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RE: math for reproduction and domination

good afternoon  -  a clinical teacher and i earlier today observed a teacher candidate teach a lesson of fraction equivalents with fifth graders, the majority of whom were born in mexico  -  the teacher candidate immigrated to the states a few years ago from korea.  watching how everyone struggled with second language issues, the use of manipulatives, how to organize their graphic organizers on a piece of paper, build mutual understanding, etc. was to observe a highly complex social interaction.  at that point of time, for thirty minutes, the focus was on highly discreet proceedural skills that supported individual concept formation.  i have backgrounded in my head the multiplicity of the cultural historical conditions that brought all of us together in that room on that particular spot on the floor at that time.  to move into a cultural historical analysis of this 30 minute event certainly isn't feasible just now  -  people's attention is focused on a very narrow kind of learning, which is needed to maintain everyday classroom practices so that these larger questions can then be considered.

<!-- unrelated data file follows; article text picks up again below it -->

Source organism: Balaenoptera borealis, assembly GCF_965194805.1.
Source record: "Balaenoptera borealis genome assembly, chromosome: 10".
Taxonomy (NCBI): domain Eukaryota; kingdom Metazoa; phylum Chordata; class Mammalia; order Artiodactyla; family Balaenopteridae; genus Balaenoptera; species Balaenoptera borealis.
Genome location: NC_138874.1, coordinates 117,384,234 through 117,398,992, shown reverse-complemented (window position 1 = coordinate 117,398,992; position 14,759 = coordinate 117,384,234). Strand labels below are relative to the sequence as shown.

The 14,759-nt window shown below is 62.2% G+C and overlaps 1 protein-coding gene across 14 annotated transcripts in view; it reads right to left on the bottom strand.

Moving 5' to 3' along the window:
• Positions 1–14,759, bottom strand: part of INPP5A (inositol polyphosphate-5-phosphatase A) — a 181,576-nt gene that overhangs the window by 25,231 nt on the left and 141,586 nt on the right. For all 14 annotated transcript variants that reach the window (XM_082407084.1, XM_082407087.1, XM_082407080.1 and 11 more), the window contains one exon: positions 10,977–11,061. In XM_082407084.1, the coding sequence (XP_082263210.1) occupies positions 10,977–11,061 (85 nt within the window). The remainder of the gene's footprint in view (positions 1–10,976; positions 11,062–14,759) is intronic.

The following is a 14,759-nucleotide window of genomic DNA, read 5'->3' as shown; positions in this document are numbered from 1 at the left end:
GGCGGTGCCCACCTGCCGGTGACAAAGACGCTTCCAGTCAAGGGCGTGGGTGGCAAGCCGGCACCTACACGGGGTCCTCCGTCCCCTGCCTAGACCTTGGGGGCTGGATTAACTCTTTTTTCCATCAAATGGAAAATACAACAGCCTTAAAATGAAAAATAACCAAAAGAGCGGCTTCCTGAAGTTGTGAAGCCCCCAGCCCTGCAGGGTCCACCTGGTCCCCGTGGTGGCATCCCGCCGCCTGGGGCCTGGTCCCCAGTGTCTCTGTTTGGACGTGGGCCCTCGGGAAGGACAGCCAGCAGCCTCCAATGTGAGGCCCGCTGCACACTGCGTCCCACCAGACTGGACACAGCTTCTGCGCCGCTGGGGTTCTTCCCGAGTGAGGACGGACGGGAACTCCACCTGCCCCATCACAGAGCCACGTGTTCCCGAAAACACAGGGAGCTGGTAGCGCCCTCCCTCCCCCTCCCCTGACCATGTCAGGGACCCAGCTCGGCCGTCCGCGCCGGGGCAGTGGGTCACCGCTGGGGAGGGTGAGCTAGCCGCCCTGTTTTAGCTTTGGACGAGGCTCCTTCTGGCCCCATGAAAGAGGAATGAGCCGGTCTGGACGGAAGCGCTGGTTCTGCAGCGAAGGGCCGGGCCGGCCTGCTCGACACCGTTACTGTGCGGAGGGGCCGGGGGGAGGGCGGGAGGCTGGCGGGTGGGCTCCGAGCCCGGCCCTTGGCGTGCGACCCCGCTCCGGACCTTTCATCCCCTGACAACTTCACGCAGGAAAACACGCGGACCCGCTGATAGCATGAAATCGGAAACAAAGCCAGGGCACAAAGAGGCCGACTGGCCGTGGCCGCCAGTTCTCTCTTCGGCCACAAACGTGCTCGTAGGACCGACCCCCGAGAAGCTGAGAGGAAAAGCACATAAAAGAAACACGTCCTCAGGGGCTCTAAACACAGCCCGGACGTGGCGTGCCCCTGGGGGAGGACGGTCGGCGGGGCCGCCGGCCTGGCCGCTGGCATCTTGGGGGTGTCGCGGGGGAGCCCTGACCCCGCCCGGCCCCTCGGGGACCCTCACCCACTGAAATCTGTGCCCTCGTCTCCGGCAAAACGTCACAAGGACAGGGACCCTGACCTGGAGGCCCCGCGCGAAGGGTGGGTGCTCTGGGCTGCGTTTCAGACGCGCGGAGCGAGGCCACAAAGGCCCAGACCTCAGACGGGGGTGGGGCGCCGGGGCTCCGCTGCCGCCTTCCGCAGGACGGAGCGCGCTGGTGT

i'm still wondering where the classroom teacher that Bill is working with, where her perspective is.  


From: Bill Barowy [mailto:xmcageek@comcast.net]
Sent: Thu 11/11/2004 11:39 AM
To: xmca@weber.ucsd.edu
Subject: Re: math for reproduction and domination

What I meant was, I'm simply trying to cook some notes, and while that does
not preclude a cultural historical analysis at some  later time, the analysis
at this moment centers on some kids learning some math.  The analysis will
surely and eventually broaden, as yrjo's expansive methodolgy demands.  Peg's
questions concerning NCTM content has already been moving things toward
cultural historical analysis.

And then, I have the impression of some history of xmca conversations going
down the dialectical philosophical path and then, paradoxically, failing to
rise back up again to the concrete.  I'd like to stay concrete as long as